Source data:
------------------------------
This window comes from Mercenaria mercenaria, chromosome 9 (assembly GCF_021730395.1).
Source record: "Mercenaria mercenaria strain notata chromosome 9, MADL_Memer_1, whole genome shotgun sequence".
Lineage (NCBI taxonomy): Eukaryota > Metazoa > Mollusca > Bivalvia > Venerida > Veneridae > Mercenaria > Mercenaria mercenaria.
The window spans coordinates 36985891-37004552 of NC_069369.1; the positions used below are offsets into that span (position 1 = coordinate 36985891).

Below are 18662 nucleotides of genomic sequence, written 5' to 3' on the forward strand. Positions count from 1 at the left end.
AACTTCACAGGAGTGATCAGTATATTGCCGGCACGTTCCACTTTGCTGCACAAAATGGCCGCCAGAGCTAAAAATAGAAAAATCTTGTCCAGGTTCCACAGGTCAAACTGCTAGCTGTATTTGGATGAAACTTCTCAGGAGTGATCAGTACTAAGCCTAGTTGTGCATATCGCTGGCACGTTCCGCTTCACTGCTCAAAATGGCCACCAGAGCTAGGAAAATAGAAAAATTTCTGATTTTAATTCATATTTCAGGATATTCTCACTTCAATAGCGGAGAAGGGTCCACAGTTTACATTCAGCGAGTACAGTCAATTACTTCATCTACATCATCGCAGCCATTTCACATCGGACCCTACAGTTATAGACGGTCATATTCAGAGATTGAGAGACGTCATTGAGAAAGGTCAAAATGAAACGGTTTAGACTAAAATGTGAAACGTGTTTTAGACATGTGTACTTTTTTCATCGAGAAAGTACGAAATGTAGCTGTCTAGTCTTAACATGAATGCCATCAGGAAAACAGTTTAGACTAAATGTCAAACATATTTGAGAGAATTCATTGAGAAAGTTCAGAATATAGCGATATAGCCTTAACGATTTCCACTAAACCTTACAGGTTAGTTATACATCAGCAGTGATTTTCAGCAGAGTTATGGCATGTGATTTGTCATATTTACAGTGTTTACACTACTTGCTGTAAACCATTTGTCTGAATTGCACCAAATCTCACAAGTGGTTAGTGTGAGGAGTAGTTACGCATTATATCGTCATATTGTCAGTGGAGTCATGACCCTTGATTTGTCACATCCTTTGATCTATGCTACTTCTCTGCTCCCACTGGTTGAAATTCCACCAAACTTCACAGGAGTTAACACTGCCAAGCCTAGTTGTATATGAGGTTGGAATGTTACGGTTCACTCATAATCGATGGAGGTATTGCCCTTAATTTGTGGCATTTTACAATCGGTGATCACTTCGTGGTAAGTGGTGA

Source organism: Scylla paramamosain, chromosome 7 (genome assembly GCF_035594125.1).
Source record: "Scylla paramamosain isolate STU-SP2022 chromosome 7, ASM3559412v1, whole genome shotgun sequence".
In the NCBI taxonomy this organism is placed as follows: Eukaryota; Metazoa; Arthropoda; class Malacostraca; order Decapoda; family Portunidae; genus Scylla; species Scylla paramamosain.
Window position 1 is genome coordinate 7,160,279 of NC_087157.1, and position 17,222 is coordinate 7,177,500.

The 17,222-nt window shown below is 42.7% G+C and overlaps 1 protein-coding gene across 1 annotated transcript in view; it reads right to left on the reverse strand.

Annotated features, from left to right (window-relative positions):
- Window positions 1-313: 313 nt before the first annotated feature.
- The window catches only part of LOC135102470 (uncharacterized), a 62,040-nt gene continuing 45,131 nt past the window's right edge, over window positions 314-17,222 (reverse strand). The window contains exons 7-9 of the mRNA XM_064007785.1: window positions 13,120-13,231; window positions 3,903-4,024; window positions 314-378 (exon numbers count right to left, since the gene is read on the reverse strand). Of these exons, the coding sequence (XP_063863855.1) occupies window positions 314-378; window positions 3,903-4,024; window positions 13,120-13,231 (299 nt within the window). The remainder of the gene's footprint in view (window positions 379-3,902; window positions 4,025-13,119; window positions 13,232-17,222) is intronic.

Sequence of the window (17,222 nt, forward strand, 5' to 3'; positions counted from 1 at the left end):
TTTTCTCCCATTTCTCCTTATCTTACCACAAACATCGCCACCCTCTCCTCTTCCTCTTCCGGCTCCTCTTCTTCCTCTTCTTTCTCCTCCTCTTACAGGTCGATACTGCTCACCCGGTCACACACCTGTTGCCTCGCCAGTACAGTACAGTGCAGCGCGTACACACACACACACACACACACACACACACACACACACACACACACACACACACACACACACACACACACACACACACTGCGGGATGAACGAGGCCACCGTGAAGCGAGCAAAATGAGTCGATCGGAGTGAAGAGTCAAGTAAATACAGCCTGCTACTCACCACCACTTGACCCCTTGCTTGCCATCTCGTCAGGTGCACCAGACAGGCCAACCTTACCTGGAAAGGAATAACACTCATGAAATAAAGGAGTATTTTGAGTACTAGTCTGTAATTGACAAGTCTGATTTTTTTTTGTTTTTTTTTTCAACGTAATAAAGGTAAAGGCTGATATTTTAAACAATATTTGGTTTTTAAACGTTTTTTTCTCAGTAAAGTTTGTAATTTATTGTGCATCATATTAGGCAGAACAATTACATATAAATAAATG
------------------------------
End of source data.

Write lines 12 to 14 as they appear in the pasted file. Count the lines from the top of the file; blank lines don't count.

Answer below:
Annotated features, from left to right (window-relative positions):
- Window positions 1-313: 313 nt before the first annotated feature.
- The window catches only part of LOC135102470 (uncharacterized), a 62,040-nt gene continuing 45,131 nt past the window's right edge, over window positions 314-17,222 (reverse strand). The window contains exons 7-9 of the mRNA XM_064007785.1: window positions 13,120-13,231; window positions 3,903-4,024; window positions 314-378 (exon numbers count right to left, since the gene is read on the reverse strand). Of these exons, the coding sequence (XP_063863855.1) occupies window positions 314-378; window positions 3,903-4,024; window positions 13,120-13,231 (299 nt within the window). The remainder of the gene's footprint in view (window positions 379-3,902; window positions 4,025-13,119; window positions 13,232-17,222) is intronic.